I had a fanciful thought today. I've started reading about the caisson breakwaters used for the Normandy invasion (Mulberry Harbors for any who are interested).
Up to this point, I've had little inspiration in the realm of floating breakwaters. To be effective they have to be massive, to be massive enough, they are beyond the financial reach of anything much less than a city-state like Monaco or Dubai.
On another thread I was looking at freshwater storage/ballast.buoyancy issues, and placement of such to avoid loading issues when water is being used too quickly to replenish.
I had the thought: what if the mass of a floating breakwater were provided by freshwater, while the rigidity were provided by concrete. Fresh water is about 3.5% less dense than seawater (varies a bit with location and temperature, but call it 25-35 Kg difference per cubic meter.) If you built a big enough concrete enclosure filled with freshwater, you could provide enough buoyancy to float the weight of the concrete, while still having a large mass. and a resource that is serving a secondary purpose.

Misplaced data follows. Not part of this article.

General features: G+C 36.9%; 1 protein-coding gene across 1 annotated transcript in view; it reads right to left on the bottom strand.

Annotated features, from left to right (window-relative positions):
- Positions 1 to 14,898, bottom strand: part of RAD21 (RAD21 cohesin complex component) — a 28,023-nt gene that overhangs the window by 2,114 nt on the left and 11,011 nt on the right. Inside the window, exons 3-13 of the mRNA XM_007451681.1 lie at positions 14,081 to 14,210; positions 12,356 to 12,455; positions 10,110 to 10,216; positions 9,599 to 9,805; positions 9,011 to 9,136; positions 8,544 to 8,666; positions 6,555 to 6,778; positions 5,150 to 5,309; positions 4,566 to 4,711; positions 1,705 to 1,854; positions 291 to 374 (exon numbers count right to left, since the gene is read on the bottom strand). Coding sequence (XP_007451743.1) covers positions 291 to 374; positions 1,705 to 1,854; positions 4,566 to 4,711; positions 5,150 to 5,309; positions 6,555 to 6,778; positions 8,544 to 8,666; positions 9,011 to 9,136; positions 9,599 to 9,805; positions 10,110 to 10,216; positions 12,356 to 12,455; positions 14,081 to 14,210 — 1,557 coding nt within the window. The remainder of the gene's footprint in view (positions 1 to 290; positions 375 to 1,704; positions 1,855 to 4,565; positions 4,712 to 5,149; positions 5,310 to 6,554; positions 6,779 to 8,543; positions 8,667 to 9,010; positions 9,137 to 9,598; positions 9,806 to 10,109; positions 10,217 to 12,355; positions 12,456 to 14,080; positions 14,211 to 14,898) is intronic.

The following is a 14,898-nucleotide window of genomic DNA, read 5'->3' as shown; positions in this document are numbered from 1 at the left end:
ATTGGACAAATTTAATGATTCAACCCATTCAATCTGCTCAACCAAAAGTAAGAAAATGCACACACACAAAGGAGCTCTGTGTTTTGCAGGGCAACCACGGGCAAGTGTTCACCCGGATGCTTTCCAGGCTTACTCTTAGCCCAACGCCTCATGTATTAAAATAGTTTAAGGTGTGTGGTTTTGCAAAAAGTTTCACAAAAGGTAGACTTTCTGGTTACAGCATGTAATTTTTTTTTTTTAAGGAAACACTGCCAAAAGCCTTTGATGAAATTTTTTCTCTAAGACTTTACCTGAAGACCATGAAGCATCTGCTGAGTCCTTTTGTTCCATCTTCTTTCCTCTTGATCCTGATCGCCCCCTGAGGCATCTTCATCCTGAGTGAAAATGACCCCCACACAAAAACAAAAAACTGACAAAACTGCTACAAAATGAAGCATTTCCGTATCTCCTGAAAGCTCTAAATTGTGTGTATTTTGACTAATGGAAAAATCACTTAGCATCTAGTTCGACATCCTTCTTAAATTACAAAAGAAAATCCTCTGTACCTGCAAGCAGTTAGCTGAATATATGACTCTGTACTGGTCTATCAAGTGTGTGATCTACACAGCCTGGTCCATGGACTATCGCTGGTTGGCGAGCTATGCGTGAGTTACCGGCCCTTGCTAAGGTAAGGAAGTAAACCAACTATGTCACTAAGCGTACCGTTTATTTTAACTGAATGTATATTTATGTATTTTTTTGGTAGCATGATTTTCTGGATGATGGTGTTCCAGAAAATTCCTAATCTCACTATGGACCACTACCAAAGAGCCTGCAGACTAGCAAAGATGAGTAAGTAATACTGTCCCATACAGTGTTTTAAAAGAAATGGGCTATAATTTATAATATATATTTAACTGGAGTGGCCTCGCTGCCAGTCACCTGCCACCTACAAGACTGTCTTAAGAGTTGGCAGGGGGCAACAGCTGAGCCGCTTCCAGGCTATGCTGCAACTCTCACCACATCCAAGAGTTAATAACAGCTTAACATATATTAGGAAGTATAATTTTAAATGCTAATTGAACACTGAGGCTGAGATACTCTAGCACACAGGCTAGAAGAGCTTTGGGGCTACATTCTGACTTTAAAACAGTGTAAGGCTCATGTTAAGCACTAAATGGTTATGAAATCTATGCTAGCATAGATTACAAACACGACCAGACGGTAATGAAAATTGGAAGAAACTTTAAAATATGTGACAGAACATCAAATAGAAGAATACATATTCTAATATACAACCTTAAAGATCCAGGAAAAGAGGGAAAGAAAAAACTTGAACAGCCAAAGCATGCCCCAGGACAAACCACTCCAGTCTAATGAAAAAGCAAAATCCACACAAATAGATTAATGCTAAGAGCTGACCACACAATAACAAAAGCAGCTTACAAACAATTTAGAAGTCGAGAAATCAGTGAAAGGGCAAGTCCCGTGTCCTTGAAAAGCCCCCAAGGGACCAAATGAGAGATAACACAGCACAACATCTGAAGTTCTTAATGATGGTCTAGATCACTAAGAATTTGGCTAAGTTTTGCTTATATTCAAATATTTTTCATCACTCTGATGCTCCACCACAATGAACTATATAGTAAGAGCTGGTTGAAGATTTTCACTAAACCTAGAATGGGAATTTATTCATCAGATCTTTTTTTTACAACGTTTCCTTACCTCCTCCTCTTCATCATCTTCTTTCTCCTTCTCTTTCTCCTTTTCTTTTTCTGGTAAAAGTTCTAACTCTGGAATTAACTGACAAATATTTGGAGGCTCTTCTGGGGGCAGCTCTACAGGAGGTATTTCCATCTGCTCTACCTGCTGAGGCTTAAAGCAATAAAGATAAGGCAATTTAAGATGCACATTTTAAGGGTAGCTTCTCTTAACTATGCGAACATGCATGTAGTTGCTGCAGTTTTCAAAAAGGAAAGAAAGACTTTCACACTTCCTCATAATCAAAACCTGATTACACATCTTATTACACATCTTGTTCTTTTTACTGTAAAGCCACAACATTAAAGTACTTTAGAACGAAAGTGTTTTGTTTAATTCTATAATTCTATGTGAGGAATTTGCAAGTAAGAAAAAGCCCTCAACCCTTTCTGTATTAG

I know this has been considered using bags of freshwater on the surface, but two problems with that: first, the flexible polymer bags tend to degrade in sunlight rather quickly. Second a bag of water floating in water is not de-coupled from the wave action, it just transmits the wave to the other side. A rigid structure decouples the mass inside, and to a degree, the mass of water on the leeward side, from the wave form.
You still have to have a pretty massive structure to benefit from the minimal buoyancy of the fresh water in sea water. You still need a fairly large structure to have a size/depth/wave height ratio that effectively de-couples from the larger wave form. The engineering for making such a large, relatively flimsy structure rigid and durable may not work. But it's an idea I hadn't seen explored before.